Vendors Aim to Invigorate Neighborhood


Rocio Mojica has always had a talent for making tamales. She uses pork and chicken, with green and red chiles, wraps them in cornhusks and steams them to perfection.

From a wooden cart decorated with a white-and-yellow sign advertising “Central Mexican Tamales” at the edge of MacArthur Park, Mojica served more than 300 of her creations Saturday on paper plates with a napkin on the side. She is one of the first legal vendors to sell hot food on the streets of Los Angeles.

Across 7th Street from the park, a new restaurant, Mama’s Hot Tamales, was selling Mojica’s tamales too--along with those of six other vendors participating in the pilot program. They are a crucial part of an effort by Vital Economic Neighborhood Development, a program of the nonprofit Institute for Urban Research and Development, to revitalize the MacArthur Park neighborhood.

Illegal operators, many operating out of grocery carts and most catering to immigrants seeking cheap, convenient food reminiscent of their homeland, have long been a part of many Southland neighborhoods. But critics have worried that food exposed to outdoor elements is at greater risk of becoming tainted than dishes from supermarkets or restaurants. In an average year, Los Angeles city inspectors seize more than 2,000 illegal carts.


The City Council in 1994 approved the creation of districts where sidewalk vendors could operate under the jurisdiction of the Los Angeles County Department of Environment and Health Services.

The first zone was opened in MacArthur Park in 1999. A coalition of civic groups, led by the institute, helped residents gain the support of local merchants by convincing them that vendors would be properly screened and would not compete directly with established businesses.

At first, vendors were limited to selling merchandise and certain foods such as candy, fruit and soda. But it became clear, said Joseph Colletti, executive director of the institute, that the district needed hot food vendors. “That’s what people in this neighborhood want,” he said.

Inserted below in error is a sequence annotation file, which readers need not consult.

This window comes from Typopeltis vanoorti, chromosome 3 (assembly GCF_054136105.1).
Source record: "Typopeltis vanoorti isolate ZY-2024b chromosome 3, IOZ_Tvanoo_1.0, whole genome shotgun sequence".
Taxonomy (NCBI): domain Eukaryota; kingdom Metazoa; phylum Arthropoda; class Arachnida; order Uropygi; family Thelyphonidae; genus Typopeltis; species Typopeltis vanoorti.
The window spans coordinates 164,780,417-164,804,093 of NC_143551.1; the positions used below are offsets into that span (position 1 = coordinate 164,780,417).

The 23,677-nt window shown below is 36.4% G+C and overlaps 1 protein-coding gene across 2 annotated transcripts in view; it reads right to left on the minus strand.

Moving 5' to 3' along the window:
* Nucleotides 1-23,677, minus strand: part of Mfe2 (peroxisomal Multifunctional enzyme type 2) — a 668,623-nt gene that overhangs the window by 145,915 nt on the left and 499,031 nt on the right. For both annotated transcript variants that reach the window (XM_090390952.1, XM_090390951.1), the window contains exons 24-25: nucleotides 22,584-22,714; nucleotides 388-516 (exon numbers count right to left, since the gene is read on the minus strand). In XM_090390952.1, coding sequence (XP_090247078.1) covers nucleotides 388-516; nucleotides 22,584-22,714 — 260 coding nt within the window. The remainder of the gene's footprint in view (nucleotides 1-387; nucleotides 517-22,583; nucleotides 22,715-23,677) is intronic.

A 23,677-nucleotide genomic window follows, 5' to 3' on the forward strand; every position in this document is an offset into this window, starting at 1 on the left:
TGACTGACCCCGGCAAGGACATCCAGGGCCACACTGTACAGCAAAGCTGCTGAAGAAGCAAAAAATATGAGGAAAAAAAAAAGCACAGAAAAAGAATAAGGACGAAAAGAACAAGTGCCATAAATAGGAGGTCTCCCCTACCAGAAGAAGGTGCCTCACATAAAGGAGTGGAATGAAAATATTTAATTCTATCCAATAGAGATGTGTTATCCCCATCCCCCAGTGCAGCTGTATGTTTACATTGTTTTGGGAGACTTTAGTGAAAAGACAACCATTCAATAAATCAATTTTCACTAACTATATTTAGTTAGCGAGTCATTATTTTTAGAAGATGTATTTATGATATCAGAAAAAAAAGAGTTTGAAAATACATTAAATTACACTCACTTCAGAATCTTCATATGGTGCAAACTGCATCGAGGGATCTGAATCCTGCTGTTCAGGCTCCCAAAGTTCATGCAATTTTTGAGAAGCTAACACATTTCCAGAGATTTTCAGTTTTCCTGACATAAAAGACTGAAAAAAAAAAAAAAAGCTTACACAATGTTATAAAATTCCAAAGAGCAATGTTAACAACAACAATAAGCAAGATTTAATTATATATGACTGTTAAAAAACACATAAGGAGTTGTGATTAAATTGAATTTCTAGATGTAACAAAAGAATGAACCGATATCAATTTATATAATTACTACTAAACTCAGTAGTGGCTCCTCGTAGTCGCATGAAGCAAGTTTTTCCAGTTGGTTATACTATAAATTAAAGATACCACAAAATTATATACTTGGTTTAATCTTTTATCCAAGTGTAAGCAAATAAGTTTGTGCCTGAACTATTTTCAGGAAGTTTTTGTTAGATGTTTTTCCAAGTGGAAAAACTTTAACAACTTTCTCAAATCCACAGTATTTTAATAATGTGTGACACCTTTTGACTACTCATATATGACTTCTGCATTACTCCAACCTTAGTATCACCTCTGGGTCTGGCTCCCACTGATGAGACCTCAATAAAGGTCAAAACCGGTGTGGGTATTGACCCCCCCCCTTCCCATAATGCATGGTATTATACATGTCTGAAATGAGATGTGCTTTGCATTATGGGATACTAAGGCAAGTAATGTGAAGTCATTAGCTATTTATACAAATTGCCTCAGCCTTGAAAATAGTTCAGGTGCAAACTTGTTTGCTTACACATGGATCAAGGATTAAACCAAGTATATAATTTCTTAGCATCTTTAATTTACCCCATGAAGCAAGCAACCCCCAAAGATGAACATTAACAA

Each tamale cart costs $6,800. The development program pays for the carts and charges each operator $1 a year in rent, Colletti said. “We chose the same people that make carts for the Santa Monica Promenade to make ours. All the carts are color- and design-coordinated.”


The restaurant provides vendors another venue to sell their food. But more important, it gives them a place to cook and store their tamales in accordance with county standards.

The restaurant buys tamales from the vendors, and the profit it makes goes into operating costs to keep the program afloat.

Vendors are learning how to comply with state and local regulations, as well as how to pay taxes on their sales.

“This is a business training restaurant, a vendor-operated restaurant,” said Sandra Romero-Plasencia, who co-founded the institute with Colletti and works as the organization’s head of community outreach and education. “We are the administrative arm, but vendors do the day-to-day operations.”


Indeed, one of them, Juan Olaes, spent Saturday in the restaurant’s kitchen, training his colleagues in the art of food presentation. Tamales were placed on banana leaves and cornhusks, and each plate was decorated with a dollop of sour cream and a sprig of fresh parsley.

Choices on Saturday reflected a wide range of Central and South American cuisines: from north, south and central Mexico, Colombia, El Salvador and Guatemala. Vendors decide what kind of tamales to produce and how many they want to sell to the restaurant or on the street. “We want the choice of tamales to be as ethnic . . . as it can be,” said Romero-Plasencia.

Mojica’s specialty is Mixiote tamales, a staple of her native Guerrero, Mexico. She makes them with chicken, potatoes, carrots, onions and aromatic huajillo chiles. Although most of her tamales reflect her Mexican roots, Mojica added one made with guava and cheese to her repertoire after being given the recipe by a Colombian friend. “She worked so hard to perfect that recipe,” said Romero-Plasencia.

Saturday, two vendors had sold out by 12:30 p.m., and Mojica had to go back to the restaurant to restock. “It’s a good day,” she said. “Gracious God, the sales are good today.”